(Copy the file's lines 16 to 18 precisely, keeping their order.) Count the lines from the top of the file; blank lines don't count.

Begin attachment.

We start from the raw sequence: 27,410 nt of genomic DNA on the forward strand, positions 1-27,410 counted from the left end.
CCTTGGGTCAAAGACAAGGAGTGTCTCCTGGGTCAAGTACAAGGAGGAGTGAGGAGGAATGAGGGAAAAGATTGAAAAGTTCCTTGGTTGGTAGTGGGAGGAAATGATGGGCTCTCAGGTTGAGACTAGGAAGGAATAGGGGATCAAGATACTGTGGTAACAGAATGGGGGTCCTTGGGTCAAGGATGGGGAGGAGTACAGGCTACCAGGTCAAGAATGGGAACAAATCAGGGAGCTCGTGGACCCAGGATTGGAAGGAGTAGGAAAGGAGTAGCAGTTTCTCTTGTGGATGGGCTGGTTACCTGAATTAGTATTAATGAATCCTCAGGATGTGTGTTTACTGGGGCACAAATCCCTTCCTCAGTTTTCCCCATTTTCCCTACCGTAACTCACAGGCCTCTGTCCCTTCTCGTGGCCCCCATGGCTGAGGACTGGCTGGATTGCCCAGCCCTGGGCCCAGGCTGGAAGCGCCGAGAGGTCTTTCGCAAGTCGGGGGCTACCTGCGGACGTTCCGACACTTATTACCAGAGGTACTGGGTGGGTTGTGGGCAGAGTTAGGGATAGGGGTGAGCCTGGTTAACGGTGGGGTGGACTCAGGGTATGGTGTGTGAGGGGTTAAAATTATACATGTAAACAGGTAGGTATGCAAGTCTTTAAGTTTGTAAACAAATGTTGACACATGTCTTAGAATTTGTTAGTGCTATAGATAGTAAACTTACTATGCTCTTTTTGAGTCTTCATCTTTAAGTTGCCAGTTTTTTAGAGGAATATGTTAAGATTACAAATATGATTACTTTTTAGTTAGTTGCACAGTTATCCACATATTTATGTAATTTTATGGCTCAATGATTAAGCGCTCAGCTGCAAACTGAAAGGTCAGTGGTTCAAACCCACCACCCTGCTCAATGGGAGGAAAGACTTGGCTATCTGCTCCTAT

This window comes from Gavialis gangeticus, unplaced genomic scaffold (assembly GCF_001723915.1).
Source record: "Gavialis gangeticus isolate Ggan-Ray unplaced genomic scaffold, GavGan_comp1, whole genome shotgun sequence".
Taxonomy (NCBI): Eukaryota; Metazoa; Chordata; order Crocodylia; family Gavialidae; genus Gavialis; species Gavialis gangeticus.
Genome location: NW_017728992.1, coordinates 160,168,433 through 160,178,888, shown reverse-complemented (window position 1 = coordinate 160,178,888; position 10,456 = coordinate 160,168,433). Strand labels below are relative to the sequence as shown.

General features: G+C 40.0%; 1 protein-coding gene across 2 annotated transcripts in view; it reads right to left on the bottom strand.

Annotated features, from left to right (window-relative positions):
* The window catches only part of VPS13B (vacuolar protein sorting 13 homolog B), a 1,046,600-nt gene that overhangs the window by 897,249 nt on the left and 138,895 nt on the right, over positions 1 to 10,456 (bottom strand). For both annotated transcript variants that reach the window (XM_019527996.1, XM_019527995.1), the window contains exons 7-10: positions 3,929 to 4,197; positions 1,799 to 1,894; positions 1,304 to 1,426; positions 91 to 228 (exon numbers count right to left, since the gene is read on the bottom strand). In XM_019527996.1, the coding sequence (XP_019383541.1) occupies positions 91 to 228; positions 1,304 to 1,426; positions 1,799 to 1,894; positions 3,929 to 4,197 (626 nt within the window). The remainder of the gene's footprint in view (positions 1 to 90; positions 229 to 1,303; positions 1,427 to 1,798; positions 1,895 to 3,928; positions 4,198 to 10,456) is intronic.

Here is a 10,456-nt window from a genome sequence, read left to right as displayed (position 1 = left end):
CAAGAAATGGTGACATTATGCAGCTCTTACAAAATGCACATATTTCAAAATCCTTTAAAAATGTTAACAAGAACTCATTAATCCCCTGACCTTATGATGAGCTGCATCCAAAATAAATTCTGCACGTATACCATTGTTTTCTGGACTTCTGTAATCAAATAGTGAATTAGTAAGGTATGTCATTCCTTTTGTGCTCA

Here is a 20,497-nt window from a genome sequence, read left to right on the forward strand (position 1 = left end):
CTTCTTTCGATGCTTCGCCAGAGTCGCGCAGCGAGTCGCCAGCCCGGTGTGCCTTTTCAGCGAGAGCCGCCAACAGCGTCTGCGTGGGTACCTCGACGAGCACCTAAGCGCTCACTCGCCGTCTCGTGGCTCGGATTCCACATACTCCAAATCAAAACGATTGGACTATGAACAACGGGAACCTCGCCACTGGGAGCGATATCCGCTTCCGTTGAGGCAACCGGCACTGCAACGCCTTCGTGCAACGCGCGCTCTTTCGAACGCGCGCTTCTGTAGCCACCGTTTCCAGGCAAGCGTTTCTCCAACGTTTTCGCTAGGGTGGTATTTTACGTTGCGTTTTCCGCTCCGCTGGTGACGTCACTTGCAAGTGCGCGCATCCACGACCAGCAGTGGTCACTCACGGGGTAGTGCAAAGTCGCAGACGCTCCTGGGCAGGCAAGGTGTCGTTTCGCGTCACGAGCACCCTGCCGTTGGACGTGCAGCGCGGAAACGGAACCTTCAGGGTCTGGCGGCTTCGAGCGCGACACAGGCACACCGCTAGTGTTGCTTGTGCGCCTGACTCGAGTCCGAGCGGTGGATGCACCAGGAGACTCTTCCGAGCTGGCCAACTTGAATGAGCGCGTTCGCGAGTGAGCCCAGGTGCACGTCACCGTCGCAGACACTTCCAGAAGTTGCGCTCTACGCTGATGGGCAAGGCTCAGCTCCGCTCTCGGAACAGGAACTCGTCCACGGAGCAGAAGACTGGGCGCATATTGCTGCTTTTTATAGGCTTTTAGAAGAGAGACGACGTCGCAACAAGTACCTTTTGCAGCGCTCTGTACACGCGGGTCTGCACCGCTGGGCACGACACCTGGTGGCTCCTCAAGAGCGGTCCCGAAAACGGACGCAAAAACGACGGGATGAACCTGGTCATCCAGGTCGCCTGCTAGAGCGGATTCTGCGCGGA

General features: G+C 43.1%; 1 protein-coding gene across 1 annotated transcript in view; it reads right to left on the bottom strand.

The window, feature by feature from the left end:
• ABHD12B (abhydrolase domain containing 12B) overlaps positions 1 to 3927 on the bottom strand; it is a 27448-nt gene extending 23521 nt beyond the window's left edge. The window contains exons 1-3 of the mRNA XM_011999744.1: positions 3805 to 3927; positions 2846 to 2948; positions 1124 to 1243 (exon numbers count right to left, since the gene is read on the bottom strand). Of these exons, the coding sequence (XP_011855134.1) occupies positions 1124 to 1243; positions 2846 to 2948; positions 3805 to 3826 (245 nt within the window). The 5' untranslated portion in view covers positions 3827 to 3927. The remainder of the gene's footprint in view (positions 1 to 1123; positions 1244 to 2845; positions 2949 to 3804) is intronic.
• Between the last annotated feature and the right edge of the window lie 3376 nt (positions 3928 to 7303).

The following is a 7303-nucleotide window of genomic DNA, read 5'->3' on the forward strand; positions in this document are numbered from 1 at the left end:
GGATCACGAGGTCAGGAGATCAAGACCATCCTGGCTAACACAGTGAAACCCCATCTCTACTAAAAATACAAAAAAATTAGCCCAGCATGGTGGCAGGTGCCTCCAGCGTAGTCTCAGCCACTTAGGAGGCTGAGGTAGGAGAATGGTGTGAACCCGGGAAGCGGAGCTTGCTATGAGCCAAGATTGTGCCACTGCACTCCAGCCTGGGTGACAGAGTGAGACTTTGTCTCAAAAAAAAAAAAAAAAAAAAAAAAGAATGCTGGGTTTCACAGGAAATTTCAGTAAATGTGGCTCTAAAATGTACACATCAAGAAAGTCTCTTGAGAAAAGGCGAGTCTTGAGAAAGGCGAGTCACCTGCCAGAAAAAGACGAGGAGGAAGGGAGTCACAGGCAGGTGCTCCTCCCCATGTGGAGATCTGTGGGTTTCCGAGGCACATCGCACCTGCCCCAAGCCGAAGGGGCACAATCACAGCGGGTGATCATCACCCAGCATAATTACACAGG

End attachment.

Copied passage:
• ABHD12B (abhydrolase domain containing 12B) overlaps positions 1 to 3927 on the bottom strand; it is a 27448-nt gene extending 23521 nt beyond the window's left edge. The window contains exons 1-3 of the mRNA XM_011999744.1: positions 3805 to 3927; positions 2846 to 2948; positions 1124 to 1243 (exon numbers count right to left, since the gene is read on the bottom strand). Of these exons, the coding sequence (XP_011855134.1) occupies positions 1124 to 1243; positions 2846 to 2948; positions 3805 to 3826 (245 nt within the window). The 5' untranslated portion in view covers positions 3827 to 3927. The remainder of the gene's footprint in view (positions 1 to 1123; positions 1244 to 2845; positions 2949 to 3804) is intronic.
• Between the last annotated feature and the right edge of the window lie 3376 nt (positions 3928 to 7303).

The following is a 7303-nucleotide window of genomic DNA, read 5'->3' on the forward strand; positions in this document are numbered from 1 at the left end: